Fourth CD released by this German band formed by Philip Griffiths (vocals), Stefan Glomb (guitars), Philipp Jaehne (keyboards), Dennis Sturm (bass), and Ludwig Benedek (drums). In a first stage, PGM´s music was oriented towards instrumental experimental music, with Stefan, Philipp and another keyboardist, Martin Lengsfeld. But in the lasts two CD, "Summerland" and "Leap into fall", and the inclusion of a vocalist, PGM´s music has changed and it is more song oriented. Unfortunately, and since I don´t know neither their instrumental music nor the previous sung album, I can´t bear comparisons. Anyway I would like to know the reasons of that change (but I can imagine them).
After two years writing for progVisions I suppose you know I am not the most suitable person for talking about song oriented progressive rock (I prefer American pomp) but, on the other hand, I think my opinions are more accurate in this case because I try to be objective with a music that it is not my cup of tea.
The music of PGM is elaborated Neoprogressive music with few instrumental moments of virtuosity. Anyway, the rhythm section behind Griffiths vocals and the ease when changing atmospheres are worthwhile. In the first track - "Rush of ages" (16:32)- there are good keyboards atmospheres and lots of good percussion and basses. The end of the song is nice, with acoustic guitars, keyboards and flute-like sounds. "Thin red line" (6:24) begins in an experimental way and quickly develops into a song with mysterious sounds. Pop music with progressive arrangements and a great acoustic guitar solo. "Star of Eden" (8:03) reminds me a lot to early Pallas albums and to Canadian band Saga. The continuous changes inside the song makes this song the best of the whole CD"Leap into fall" (5:06) begins with nice bass sounds and guitar arpeggios. Here I also find Pallas resemblance's, mainly in the refrain and the arrangements. Anyway this is not the best song of PGM because it is too poppy. On the other hand, "Antares" (9:32) is an anthem of the best neo progressive, with a sharp rhythm and a great and powerful guitar. In the middle of the song we can find an hypnotic keyboards a la The Doors and tearful guitars that reminds me to Pink Floyd´s interstellar trips (and other trips). "Fall" (2:10) is a beautiful - and inconsequential - epilogue with piano and vocals.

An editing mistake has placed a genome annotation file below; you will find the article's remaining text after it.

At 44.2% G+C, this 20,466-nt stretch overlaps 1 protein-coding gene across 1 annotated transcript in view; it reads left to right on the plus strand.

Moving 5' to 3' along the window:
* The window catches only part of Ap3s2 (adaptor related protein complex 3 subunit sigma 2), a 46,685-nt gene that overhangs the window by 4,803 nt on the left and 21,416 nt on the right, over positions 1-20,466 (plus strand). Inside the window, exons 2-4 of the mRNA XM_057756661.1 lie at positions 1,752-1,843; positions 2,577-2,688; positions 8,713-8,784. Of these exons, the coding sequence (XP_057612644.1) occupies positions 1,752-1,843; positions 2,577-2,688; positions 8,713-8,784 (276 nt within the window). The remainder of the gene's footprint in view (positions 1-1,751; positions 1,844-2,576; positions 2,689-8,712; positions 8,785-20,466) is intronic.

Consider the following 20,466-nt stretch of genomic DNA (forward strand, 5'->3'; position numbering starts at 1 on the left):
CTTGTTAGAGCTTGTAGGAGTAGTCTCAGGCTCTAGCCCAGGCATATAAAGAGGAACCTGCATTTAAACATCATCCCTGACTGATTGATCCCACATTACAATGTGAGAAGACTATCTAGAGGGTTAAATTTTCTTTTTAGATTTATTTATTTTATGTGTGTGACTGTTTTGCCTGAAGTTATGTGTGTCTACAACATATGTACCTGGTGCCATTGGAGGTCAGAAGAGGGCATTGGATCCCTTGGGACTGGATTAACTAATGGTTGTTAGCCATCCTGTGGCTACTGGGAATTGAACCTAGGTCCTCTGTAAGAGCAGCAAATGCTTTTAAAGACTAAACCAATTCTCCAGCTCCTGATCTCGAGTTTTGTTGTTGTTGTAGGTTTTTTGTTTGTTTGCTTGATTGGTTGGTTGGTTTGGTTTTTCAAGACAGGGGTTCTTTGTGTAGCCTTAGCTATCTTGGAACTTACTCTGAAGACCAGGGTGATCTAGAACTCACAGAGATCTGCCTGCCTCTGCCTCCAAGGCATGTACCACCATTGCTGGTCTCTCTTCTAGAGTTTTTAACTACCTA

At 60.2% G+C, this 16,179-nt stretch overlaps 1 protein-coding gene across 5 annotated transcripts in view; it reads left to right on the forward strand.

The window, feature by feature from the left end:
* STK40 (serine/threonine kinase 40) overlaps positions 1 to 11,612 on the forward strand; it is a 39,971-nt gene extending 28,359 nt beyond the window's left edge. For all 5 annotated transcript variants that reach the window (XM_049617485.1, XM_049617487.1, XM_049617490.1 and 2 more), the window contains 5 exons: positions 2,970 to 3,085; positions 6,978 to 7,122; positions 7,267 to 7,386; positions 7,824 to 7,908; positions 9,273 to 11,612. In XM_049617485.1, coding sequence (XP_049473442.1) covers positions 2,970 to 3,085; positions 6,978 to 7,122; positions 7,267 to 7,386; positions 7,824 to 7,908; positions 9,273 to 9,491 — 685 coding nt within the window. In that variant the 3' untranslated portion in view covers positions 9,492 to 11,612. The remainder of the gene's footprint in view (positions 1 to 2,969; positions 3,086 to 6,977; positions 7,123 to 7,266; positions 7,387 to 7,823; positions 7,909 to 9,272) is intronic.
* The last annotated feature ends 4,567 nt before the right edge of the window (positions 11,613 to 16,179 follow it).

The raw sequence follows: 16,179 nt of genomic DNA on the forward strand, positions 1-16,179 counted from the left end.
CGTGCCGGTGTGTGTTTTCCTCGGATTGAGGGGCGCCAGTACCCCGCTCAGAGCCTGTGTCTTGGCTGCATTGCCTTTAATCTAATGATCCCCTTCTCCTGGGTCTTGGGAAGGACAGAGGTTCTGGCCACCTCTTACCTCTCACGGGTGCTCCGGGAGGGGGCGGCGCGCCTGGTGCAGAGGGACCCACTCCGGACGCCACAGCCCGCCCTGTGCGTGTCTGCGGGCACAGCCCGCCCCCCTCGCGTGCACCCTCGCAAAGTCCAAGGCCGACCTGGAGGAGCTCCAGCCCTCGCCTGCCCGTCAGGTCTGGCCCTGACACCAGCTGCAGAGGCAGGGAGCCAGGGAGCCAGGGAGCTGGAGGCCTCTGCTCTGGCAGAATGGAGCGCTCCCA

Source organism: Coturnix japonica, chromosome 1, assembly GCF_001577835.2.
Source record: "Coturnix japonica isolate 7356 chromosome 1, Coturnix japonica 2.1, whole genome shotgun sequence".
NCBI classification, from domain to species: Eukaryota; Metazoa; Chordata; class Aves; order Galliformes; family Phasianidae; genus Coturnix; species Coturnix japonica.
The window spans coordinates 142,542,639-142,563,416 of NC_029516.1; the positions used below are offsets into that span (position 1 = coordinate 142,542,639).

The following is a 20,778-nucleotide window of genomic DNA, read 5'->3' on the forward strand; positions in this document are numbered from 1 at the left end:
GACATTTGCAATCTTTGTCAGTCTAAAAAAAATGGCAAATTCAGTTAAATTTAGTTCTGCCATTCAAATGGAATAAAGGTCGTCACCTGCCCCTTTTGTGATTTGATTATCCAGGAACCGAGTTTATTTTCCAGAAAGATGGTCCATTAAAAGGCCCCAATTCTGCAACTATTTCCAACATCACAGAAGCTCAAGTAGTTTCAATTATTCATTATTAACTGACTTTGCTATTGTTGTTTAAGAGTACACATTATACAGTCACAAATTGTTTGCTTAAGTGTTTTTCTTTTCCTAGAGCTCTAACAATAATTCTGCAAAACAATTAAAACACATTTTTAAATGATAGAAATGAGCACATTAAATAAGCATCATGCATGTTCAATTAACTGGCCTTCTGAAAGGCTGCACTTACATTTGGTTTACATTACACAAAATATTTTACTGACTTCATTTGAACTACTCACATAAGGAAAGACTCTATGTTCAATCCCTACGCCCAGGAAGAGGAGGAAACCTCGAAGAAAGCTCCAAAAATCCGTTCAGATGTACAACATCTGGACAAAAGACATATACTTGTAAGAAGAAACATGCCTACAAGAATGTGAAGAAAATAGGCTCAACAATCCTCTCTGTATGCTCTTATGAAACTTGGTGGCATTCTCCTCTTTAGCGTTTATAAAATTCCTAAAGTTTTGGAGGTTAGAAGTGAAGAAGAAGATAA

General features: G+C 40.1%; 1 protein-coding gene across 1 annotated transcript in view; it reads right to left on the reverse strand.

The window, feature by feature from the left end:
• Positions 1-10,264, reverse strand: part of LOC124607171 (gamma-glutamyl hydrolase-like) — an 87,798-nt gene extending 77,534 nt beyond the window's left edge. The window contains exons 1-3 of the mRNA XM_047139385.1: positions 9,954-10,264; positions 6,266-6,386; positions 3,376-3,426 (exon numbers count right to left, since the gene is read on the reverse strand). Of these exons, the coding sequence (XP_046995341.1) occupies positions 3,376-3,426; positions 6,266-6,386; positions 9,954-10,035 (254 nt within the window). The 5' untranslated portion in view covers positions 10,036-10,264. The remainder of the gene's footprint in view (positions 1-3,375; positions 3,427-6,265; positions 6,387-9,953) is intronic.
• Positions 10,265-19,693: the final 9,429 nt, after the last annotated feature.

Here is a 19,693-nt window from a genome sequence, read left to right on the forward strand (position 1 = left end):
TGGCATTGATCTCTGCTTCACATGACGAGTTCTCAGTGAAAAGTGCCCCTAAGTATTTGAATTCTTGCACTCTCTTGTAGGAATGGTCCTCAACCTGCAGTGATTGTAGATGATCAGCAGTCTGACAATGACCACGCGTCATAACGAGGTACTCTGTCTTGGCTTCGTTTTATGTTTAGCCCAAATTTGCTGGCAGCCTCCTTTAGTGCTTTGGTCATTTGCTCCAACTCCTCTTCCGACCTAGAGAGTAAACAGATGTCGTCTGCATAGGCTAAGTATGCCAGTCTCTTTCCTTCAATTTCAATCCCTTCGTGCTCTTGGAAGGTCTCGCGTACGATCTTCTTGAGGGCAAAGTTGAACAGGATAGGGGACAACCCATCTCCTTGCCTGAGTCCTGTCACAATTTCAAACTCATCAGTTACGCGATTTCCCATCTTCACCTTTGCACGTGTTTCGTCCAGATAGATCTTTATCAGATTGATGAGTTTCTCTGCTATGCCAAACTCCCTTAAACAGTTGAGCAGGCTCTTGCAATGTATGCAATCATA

PGM has an enormous merit... they reminds me to my two all-time most hated bands (Pallas and Saga) but I like this CD!!. Even Griffiths vocals (similar to Sadler, who is not my favorite singer) perfectly fits in the music. Well, I must admit this is not my favorite style, but the songs are well composed, the CD sounds great, and the listening is very pleasant.
A CD very, very recommended to Neoprogressive fans and for those who enjoy from time to time with quality songs. But in the same way it is a CD not allowed for progressive talibans and Crimsonheads.
Hmmm... How would this band sound when they played instrumental experimental music?